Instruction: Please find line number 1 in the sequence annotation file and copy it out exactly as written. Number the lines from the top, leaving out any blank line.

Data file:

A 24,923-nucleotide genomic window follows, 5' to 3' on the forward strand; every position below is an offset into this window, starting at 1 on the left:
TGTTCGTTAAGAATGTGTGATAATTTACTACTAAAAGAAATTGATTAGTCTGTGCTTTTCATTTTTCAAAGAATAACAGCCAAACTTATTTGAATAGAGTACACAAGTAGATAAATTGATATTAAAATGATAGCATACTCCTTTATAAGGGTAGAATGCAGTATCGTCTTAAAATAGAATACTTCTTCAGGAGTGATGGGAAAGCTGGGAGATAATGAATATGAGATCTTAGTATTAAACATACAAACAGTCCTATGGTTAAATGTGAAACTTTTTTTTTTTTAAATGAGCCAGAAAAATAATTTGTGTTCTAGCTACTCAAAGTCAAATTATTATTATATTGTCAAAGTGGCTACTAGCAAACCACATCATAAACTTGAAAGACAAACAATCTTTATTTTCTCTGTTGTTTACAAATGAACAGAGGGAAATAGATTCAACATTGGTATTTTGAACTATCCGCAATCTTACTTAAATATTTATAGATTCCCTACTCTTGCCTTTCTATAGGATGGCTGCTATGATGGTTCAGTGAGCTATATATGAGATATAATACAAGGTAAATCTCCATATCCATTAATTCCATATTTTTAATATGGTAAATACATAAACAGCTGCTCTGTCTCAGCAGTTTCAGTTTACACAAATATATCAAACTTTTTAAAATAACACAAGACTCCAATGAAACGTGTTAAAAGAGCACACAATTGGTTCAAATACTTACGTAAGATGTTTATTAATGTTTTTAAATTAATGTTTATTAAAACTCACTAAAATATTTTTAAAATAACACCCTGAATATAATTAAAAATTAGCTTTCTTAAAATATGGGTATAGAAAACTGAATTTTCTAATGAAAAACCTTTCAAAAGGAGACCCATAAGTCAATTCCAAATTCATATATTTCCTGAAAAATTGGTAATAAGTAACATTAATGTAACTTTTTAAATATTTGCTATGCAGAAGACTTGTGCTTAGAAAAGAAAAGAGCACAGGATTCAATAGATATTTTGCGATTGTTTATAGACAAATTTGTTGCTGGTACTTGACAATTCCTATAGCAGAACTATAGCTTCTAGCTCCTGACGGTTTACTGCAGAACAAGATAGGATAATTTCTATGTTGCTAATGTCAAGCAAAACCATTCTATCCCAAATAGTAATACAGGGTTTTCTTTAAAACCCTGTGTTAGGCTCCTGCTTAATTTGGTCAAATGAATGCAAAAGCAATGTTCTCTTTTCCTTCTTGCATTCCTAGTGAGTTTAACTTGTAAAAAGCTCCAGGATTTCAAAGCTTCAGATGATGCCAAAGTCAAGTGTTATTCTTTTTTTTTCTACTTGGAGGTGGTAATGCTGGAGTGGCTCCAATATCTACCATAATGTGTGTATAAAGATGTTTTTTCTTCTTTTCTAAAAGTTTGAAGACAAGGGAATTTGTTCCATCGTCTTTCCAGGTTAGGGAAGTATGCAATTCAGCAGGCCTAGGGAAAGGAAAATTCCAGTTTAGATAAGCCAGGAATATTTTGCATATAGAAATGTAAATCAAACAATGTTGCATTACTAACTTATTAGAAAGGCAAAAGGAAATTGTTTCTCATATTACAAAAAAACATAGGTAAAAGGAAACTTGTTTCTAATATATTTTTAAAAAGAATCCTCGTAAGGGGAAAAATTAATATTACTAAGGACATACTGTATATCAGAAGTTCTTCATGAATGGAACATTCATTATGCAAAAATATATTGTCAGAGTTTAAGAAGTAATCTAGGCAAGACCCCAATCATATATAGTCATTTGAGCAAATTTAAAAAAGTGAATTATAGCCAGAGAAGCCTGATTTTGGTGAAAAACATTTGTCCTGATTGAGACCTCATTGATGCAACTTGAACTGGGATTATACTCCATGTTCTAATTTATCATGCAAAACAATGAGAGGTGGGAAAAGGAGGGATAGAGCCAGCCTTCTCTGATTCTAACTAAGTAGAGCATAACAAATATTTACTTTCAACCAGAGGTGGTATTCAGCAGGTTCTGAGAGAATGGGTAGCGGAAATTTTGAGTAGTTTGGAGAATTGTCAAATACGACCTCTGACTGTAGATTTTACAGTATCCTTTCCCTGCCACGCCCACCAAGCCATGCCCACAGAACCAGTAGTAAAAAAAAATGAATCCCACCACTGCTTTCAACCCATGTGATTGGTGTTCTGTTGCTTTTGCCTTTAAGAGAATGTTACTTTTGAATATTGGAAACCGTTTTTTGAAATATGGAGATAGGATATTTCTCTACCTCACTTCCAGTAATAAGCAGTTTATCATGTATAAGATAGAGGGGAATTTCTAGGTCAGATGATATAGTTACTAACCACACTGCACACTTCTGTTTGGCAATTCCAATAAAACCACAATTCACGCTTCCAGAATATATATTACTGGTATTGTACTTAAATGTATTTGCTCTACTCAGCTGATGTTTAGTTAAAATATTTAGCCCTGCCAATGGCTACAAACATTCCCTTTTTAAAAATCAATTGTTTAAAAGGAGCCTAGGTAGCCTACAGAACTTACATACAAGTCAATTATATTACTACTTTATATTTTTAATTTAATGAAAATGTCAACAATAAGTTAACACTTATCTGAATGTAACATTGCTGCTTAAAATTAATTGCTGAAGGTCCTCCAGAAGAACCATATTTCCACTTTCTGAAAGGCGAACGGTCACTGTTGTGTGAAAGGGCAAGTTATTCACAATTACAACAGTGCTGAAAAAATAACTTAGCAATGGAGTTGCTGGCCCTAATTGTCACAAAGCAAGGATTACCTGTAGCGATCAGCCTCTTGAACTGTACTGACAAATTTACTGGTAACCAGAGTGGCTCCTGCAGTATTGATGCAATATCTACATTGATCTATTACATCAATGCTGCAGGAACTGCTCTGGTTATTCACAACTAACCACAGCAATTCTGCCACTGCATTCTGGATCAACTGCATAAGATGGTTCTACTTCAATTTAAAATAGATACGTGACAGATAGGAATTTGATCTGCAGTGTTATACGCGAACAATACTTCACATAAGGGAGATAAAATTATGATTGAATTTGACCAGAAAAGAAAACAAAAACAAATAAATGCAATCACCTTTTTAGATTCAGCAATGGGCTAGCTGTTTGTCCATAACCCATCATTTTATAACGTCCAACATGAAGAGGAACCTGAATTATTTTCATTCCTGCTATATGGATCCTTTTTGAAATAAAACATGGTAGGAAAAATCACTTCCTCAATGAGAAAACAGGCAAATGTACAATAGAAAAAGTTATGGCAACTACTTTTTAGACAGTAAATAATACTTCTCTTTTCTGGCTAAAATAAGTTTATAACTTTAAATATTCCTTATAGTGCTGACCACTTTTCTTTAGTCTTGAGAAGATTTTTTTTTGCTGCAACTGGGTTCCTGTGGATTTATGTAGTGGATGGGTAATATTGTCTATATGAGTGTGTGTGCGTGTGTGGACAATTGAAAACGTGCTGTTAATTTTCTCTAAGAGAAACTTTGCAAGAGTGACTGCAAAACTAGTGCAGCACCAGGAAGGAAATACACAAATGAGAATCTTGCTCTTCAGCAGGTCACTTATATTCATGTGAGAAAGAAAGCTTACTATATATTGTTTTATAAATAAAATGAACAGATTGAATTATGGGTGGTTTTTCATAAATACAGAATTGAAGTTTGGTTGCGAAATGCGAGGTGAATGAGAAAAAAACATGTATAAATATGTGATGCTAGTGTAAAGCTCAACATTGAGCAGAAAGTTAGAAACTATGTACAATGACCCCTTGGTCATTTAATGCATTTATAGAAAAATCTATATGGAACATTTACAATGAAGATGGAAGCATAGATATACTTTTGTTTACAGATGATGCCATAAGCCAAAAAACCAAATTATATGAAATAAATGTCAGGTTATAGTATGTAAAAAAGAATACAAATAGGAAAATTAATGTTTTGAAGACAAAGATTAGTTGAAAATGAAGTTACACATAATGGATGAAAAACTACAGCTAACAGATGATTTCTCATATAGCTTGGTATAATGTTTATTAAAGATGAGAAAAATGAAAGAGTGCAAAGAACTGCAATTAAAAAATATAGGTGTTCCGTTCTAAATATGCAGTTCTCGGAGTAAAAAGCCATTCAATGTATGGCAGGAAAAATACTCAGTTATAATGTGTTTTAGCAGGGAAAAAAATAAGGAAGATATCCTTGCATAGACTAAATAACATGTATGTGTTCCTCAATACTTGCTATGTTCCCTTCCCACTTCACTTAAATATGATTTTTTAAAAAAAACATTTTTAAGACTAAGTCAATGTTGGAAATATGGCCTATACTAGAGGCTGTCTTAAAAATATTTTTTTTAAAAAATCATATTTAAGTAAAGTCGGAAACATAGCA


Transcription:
A 24,923-nucleotide genomic window follows, 5' to 3' on the forward strand; every position below is an offset into this window, starting at 1 on the left: